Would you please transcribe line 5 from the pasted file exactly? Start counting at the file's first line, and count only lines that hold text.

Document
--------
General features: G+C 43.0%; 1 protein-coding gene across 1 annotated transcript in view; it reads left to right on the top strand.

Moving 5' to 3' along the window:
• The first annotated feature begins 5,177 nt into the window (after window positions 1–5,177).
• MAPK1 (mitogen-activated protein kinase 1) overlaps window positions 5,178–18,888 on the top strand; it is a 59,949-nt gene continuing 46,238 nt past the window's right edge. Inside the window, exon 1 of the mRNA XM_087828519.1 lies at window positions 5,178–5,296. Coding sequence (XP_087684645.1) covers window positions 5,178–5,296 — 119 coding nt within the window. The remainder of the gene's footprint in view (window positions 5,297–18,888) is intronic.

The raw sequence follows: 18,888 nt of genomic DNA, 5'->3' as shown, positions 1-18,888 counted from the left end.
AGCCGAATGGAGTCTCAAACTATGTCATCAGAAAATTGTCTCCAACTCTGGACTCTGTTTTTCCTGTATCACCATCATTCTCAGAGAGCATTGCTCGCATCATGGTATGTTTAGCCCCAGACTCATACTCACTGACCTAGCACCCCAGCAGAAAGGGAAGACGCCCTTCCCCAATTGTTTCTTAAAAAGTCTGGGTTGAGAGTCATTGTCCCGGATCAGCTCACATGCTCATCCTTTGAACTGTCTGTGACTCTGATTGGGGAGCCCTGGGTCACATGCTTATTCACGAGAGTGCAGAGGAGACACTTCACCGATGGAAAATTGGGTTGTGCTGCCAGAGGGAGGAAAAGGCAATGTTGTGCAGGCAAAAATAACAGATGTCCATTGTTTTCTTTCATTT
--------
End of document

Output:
The raw sequence follows: 18,888 nt of genomic DNA, 5'->3' as shown, positions 1-18,888 counted from the left end.